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[uh-naf-er-uh] /əˈnæf ər ə/
Also called epanaphora. Rhetoric. repetition of a word or words at the beginning of two or more successive verses, clauses, or sentences.
Compare epistrophe (def 1), symploce.
Grammar. the use of a word as a regular grammatical substitute for a preceding word or group of words, as the use of it and do in I know it and he does too.
Compare cataphora.
(sometimes initial capital letter) Eastern Church.
  1. the prayer of oblation and consecration in the Divine Liturgy during which the Eucharistic elements are offered.
  2. the part of the ceremony during which the Eucharistic elements are offered as an oblation.
1580-90; < Late Latin < Greek: a bringing back, repeating, equivalent to ana- ana- + -phora, akin to phérein to carry, bring; cf. -phore, -phorous
Related forms
anaphoral, adjective
preanaphoral, adjective Unabridged
Based on the Random House Dictionary, © Random House, Inc. 2015.
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Examples from the web for anaphora
  • Reviews theories on discourse and sentential anaphora.
British Dictionary definitions for anaphora


(grammar) the use of a word such as a pronoun that has the same reference as a word previously used in the same discourse. In the sentence John wrote the essay in the library but Peter did it at home, both did and it are examples of anaphora Compare cataphora, exophoric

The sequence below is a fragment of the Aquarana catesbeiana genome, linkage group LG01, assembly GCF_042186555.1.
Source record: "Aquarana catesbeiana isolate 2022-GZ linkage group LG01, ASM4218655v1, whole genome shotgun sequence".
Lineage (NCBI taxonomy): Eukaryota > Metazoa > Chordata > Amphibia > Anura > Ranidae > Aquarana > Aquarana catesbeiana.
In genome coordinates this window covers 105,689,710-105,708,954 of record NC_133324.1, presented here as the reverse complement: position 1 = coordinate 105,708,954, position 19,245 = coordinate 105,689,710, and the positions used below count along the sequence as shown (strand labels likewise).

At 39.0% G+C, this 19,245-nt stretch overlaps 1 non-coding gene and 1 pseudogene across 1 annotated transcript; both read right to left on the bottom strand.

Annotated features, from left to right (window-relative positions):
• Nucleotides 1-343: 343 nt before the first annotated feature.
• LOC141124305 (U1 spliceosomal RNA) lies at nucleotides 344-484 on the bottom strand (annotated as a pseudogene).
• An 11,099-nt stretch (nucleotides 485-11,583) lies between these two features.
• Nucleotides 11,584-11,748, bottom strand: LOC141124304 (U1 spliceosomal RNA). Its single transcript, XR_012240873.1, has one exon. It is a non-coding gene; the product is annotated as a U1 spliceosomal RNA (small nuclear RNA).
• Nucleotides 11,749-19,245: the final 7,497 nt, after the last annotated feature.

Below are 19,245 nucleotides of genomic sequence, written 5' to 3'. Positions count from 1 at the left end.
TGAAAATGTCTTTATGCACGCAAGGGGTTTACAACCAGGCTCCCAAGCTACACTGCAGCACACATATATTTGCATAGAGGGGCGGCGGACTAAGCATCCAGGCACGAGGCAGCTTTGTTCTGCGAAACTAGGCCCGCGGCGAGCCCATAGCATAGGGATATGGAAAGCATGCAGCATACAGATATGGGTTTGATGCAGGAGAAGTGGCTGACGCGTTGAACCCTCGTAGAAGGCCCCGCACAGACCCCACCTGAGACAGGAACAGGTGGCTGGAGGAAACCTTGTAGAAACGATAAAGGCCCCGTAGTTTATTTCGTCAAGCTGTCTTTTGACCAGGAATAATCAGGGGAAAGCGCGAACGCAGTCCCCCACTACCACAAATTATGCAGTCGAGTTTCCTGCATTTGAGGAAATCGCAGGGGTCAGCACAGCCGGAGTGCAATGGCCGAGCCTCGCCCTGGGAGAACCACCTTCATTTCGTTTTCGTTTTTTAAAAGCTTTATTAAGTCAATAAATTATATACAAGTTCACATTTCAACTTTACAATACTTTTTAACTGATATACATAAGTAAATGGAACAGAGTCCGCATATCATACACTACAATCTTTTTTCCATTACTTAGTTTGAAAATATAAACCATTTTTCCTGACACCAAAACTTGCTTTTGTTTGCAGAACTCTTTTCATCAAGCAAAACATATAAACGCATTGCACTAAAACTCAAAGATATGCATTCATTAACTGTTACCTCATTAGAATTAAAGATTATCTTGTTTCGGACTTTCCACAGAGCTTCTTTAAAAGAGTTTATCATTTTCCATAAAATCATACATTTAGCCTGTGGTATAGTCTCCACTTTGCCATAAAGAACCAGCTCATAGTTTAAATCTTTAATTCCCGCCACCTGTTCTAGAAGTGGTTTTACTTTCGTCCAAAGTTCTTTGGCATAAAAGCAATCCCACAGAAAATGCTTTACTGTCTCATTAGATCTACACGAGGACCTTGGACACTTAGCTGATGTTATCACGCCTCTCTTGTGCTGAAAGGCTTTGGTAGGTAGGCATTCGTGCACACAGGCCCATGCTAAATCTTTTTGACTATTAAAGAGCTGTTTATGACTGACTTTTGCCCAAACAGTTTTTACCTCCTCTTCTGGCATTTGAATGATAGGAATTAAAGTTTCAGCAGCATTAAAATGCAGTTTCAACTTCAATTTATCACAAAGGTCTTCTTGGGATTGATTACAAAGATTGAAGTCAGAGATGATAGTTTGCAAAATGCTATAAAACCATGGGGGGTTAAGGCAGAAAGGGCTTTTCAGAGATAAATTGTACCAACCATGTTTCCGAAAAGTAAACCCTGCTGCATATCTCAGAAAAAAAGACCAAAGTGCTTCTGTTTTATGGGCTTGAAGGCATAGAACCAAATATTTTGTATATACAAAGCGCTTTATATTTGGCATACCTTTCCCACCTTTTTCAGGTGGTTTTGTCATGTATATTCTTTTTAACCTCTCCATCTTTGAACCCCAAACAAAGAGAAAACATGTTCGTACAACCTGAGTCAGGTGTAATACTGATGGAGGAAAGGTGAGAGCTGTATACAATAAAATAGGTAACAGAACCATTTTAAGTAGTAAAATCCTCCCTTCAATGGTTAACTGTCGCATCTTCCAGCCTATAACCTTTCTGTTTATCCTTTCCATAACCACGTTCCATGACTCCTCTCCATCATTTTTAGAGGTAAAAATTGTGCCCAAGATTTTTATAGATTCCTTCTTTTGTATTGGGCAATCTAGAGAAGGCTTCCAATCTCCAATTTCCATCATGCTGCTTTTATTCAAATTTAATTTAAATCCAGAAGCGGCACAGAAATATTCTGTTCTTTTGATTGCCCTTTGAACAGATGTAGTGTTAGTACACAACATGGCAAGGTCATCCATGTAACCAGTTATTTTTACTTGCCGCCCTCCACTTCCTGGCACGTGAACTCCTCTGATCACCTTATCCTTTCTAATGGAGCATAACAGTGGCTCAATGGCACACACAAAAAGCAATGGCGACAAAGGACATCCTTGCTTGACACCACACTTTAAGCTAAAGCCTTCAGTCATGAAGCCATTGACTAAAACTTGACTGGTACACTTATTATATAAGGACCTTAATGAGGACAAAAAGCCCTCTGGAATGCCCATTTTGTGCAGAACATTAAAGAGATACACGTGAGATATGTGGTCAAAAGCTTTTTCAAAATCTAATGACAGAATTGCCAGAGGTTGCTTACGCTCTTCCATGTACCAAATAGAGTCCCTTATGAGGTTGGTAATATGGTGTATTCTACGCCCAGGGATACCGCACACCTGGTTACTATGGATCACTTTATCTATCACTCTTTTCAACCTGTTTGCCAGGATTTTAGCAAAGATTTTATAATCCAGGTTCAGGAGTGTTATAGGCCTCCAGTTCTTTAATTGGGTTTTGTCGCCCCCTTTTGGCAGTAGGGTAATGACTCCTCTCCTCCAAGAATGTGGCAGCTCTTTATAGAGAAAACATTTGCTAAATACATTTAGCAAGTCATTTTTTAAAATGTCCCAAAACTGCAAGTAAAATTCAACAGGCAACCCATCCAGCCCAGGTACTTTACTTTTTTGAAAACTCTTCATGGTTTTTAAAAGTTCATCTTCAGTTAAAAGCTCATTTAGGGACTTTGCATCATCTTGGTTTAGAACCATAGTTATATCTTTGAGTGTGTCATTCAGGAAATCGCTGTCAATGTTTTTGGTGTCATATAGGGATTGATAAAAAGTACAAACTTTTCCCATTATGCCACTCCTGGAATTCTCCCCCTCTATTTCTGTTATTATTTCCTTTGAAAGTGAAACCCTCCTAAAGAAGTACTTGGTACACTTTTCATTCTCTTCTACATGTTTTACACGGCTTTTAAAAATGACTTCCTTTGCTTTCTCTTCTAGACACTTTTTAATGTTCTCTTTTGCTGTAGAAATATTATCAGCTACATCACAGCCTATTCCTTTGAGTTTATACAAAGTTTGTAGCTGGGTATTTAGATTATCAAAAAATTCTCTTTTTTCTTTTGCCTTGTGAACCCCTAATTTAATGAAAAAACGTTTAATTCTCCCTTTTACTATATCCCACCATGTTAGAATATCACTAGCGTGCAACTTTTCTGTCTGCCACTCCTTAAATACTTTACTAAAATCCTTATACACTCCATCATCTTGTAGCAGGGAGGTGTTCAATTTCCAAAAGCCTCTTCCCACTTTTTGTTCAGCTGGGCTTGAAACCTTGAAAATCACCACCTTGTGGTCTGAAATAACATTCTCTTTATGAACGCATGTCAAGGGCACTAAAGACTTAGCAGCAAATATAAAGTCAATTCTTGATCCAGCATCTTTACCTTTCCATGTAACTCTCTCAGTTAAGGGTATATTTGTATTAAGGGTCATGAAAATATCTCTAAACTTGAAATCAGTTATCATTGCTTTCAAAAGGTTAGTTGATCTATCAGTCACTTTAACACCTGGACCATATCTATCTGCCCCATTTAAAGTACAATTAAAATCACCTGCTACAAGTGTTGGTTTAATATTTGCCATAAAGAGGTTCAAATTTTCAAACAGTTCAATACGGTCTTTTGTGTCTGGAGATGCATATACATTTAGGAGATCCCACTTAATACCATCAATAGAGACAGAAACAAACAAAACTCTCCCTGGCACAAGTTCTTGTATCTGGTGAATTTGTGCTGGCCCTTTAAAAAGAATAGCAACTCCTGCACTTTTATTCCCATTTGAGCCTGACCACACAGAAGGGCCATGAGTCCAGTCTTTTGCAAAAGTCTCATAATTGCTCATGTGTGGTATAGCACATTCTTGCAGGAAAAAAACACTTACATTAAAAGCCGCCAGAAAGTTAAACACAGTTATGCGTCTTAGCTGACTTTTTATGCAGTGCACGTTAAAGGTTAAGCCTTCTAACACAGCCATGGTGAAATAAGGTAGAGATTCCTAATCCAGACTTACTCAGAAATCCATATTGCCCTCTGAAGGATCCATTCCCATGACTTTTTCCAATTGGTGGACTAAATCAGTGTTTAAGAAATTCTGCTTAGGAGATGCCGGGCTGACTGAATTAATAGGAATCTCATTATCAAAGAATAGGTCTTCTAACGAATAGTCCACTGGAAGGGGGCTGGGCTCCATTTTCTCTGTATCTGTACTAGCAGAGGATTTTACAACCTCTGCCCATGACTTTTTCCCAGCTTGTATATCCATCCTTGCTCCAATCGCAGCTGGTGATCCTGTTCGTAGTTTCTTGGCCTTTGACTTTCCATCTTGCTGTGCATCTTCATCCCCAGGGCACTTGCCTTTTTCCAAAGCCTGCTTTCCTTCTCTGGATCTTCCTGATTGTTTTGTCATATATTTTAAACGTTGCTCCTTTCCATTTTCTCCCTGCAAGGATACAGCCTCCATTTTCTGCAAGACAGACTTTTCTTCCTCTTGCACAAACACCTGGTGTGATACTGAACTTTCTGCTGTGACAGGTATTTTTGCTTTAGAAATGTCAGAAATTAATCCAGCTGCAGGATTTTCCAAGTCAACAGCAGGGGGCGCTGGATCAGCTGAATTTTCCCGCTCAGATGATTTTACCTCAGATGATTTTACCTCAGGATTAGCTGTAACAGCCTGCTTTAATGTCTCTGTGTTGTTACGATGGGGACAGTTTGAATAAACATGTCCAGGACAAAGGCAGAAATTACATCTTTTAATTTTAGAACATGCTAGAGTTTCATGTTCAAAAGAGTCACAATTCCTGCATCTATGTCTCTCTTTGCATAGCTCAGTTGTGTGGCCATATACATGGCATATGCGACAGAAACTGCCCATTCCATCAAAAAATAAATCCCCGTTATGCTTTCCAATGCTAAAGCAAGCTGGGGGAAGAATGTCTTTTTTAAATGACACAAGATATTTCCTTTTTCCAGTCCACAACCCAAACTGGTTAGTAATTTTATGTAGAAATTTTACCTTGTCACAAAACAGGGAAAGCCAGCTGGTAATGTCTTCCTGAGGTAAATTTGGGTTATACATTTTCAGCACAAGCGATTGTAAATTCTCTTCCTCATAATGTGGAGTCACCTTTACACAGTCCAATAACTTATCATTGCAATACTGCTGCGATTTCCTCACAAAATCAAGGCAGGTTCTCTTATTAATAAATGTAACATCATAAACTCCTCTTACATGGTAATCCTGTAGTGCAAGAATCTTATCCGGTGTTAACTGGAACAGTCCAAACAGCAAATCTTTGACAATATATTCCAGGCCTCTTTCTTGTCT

(rhetoric) the repetition of a word or phrase at the beginning of successive clauses
Word Origin
C16: via Latin from Greek: repetition, from anapherein, from ana- + pherein to bear
Collins English Dictionary - Complete & Unabridged 2012 Digital Edition
© William Collins Sons & Co. Ltd. 1979, 1986 © HarperCollins
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Word Origin and History for anaphora

"repetition of a word or phrase in successive clauses," 1580s, from Latin, from Greek anaphora "reference," literally "a carrying back," from anapherein "to carry back, to bring up," from ana "back" (see ana-) + pherein "to bear" (see infer).

Online Etymology Dictionary, © 2010 Douglas Harper
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Encyclopedia Article for anaphora

(Greek: "a carrying up or back"), a literary or oratorical device involving the repetition of a word or phrase at the beginning of several sentences or clauses, as in the well-known passage from the Old Testament (Ecclesiastes 3:1-2) that begins:For everything there is a season, and a timefor every matter under heaven:a time to be born, and a time to die;a time to plant, and a time to pluck upwhat is planted; . . .

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Encyclopedia Britannica, 2008. Encyclopedia Britannica Online.
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